A tradeshow is a unique selling environment. One where you can talk with literally hundreds of prospects over a few days – all one-to-one.
So what does it take to get the most out your personal interaction?
Keep these few tips in mind:
The visitor may or may not be ready to buy. Treat them as if they are on the verge of getting out their checkbook. Be personable and engaging and make sure you’ve answered all of their questions. They may not buy for a month or a year or more, but if they leave your booth feeling good about you chances are good they’ll be more willing to write a check in the future.
A visitor will probably only stop at your booth once during the show. Unless you have something they REALLY want, one stop is plenty for them. Don’t assume they’ll come back. So when they do stop, fully engage for the time they’re granting you.
If you’re tired, try not to show it. Yeah, we know you’ve been on your feet all day. But if you act bored and tired, your visitor will probably just keep going. Make a sincere effort to find out what’s important to your visitor. It may mean having a little fun at your own expense (making a joke about that yawn you just let out) so they see that while you’re tired, they really are important to you!
Please enjoy this guest column from Marlys Arnold…
In these days of reduced budgets and sky-high travel costs, every company needs to make the most of their exhibiting dollars. Here are some tips to help you save without sacrificing value.
Plan ahead! Reserve booth space and show services early to take advantage of discounts and avoid overtime rates at the facility.
Consolidate shipping. Charges are usually rounded to the next hundred pounds or CWT (one hundred weight). Bundle smaller things together to make one larger shipment. And be sure to ship far enough in advance to avoid paying any “rush” charges.
Take your own trash can, extension cords, and power strips with you instead of renting them at the show.
Use online tools to promote whenever possible to save on postage. With the tools available now, this goes far beyond basic e-mail! Try using YouTube, podcasts, a Facebook page, and more.
Use existing artwork on your booth graphics and promotions. Not only will it save money, but will also reinforce your company message.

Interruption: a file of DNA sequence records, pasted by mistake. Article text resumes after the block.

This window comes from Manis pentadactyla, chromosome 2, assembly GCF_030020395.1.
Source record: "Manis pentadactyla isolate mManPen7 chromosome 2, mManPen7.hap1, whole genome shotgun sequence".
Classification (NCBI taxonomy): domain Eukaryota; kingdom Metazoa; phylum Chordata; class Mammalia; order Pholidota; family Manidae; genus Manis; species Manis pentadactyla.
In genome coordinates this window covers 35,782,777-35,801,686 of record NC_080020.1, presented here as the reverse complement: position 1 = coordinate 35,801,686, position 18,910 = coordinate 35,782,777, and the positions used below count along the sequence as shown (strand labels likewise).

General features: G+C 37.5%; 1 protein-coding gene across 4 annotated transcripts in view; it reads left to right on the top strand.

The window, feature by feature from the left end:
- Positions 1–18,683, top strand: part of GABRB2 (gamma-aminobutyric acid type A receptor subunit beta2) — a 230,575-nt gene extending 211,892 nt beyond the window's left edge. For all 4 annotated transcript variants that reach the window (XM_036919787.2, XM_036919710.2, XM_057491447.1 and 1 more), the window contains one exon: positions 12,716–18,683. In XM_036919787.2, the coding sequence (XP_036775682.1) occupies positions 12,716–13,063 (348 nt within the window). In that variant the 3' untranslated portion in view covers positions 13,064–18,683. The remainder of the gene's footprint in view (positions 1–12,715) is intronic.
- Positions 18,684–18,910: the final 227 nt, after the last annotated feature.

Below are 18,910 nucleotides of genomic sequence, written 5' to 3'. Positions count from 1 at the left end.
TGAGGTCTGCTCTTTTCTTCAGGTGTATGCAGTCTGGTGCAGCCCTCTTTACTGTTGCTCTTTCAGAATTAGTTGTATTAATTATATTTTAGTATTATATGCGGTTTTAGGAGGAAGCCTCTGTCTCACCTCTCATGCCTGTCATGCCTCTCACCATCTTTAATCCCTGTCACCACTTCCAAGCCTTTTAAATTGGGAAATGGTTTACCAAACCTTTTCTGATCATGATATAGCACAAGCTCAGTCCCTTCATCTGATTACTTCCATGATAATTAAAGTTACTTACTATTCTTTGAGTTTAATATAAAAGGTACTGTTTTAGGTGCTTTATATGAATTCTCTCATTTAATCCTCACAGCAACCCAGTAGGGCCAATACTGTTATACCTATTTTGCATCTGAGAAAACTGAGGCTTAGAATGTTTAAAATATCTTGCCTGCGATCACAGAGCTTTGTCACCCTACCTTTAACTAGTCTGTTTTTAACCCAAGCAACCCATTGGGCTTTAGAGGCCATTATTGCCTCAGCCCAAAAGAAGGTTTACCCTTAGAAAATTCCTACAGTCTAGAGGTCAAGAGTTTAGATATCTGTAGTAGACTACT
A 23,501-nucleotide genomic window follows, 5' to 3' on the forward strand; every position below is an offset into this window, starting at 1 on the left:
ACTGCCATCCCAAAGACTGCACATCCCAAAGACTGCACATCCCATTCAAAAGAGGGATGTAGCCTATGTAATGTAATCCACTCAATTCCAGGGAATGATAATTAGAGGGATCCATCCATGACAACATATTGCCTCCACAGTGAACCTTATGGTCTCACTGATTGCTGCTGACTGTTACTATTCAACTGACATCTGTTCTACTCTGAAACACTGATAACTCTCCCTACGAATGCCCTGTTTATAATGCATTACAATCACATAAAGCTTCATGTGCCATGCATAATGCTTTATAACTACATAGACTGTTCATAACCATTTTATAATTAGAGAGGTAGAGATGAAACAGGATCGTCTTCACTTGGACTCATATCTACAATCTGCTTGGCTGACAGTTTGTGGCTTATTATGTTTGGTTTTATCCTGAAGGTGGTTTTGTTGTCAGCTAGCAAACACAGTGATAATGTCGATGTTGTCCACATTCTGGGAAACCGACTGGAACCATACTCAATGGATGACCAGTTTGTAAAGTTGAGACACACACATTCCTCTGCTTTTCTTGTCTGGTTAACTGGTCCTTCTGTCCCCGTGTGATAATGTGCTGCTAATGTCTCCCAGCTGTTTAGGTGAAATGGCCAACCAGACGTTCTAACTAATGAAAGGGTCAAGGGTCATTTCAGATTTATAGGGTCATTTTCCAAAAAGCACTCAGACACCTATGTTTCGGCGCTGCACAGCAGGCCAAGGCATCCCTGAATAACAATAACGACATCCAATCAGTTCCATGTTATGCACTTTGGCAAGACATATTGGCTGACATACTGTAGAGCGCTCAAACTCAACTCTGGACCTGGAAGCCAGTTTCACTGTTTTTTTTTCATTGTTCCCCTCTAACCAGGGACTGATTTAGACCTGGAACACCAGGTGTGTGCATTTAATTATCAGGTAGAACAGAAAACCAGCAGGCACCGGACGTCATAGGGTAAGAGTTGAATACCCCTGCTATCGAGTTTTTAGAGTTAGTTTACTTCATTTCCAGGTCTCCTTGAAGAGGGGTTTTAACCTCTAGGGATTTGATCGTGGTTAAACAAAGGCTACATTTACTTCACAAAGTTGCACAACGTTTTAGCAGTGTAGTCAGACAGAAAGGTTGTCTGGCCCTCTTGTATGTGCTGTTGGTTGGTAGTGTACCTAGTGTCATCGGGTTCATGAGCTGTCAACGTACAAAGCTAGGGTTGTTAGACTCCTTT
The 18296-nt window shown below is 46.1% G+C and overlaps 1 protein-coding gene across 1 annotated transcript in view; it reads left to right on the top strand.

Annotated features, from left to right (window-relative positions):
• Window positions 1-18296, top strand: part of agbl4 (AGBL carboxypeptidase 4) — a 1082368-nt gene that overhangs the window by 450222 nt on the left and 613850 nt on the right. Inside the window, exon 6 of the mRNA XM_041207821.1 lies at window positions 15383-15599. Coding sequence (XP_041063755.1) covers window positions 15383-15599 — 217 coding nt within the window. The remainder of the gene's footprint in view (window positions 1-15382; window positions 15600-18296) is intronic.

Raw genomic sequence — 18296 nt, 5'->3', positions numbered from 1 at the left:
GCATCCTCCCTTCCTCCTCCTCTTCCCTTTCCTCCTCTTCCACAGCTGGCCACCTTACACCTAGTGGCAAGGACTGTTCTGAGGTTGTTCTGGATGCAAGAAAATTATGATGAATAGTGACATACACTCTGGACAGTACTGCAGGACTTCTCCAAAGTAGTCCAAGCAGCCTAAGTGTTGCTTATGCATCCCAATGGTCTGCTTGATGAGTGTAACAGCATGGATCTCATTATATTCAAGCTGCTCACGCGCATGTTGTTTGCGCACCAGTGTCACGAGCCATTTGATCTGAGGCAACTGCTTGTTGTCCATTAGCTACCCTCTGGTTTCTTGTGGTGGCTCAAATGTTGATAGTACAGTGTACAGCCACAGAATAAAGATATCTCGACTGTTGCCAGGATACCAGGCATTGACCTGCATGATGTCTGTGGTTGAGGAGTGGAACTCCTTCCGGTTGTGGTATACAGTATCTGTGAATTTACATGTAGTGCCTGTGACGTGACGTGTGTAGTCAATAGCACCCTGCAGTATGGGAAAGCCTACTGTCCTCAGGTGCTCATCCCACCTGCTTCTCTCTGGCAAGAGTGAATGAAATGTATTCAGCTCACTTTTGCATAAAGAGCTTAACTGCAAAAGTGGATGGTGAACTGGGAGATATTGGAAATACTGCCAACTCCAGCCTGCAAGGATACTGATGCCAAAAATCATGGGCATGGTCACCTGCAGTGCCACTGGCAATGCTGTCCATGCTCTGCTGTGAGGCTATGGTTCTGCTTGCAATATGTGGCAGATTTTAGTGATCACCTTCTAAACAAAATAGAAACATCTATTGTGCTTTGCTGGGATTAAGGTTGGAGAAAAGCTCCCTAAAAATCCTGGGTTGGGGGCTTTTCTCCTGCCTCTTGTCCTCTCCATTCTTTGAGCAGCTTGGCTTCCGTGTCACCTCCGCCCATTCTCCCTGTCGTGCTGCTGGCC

If you feel giveaways are important, select something that can be used at multiple shows, perhaps for an entire season. You’ll save by taking advantage of larger quantity discounts as well as not having to throw out items after only one show. Better yet, consider giving away something from your own product line.
Scale back the number of staff to those who absolutely must attend, or use temporary staff in the host city for basic duties like greeting attendees or scanning badges.
Choose alternate airports (Midway vs. O’Hare, Love Field vs. Dallas-Ft.
Worth, etc.) to save both time and money.
Request that staffers room together. Let them have a say in who rooms with who.
Look for hotels that provide a free breakfast, WiFi service, and other amenities. This may not seem like a lot, but can really add up over an entire year of travel for your team.
Marlys K. Arnold, ImageSpecialist http://www.imagespecialist.com
– Build a Better Trade Show Image
– Pack Your Bags!
… And host of the Trade Show Insights podcast
“Of course,” you say confidently, “my tradeshow staff treats visitors great! We welcome them, find out what they want, and help them out to the best of our ability.”
But do they? Really? All the time?
I bring this up because of an email exchange I had with a guy I met on Twitter who had seen one of our company’s custom-fabricated booths at a recent show. He mentioned that the booth was great, but he left with, as he put it, ‘was not the most positive.’
Curious, I asked him to explain, which he did:
‘…as I was passing through the show floor on my way to see a client the booth caught my eye and I stopped to look. The rep approached and asked if I had heard of the company which I gently responded “No I have not.” At this she seemed offended and dis-interested in talking with me.”
Now I didn’t see the exchange so I can’t judge it other than what I was told. We don’t know what the rep’s version would be. But it does point out a glaring example of the lasting power of a first impression: months later, the negativity (even if only mild) is still the thing that sticks out in the visitor’s mind.
To me that’s an interesting story. When we discuss tradeshow marketing with out clients, we try to emphasize that while they can spend thousands on booth, travel, set-up, space rental and more, if their staff is not trained to properly handle simple encounters like that, it can all be for naught.
I tell them that their staff is the ‘front line’ and they all need to be ‘on their game’ at all times.
What would the proper response have been? I would ssuggest something along the lines of “Would you like to learn more?” or “Well, if you’re not interested feel free to tell someone about us that may be in the market for our product.” A referral is as good as any way to get a client.
Admittedly, anyone can slip. But think about this: like many games of sports, tradeshow marketing is a game of inches. If the rep had gone the extra step of asking a question or two or offering to let the visitor know a little more information, he may have left with a positive feeling instead of telling me months later about the encounter and the negative impression it left on him.
Ready for a new custom booth, but don’t know where to start? You might consider putting together an RFP (Request for Proposal) and sending it to 3 – 5 exhibit fabricators.
Whatever your approach, make sure you have an internal company discussion that addresses your booth needs: size, branding, budget, function (needs may include display tables, food serving areas, AV equipment, laptop stations, etc.), transportation (what shows will you attend?), storage, extra signage, interactive items, etc.
Since you’re creating a custom exhibit that you’ll use for years, take your time: after every show, make notes about what works and what doesn’t with your current exhibit. Document what your employees and visitors say. Hold project meetings, get staff input and keep a file.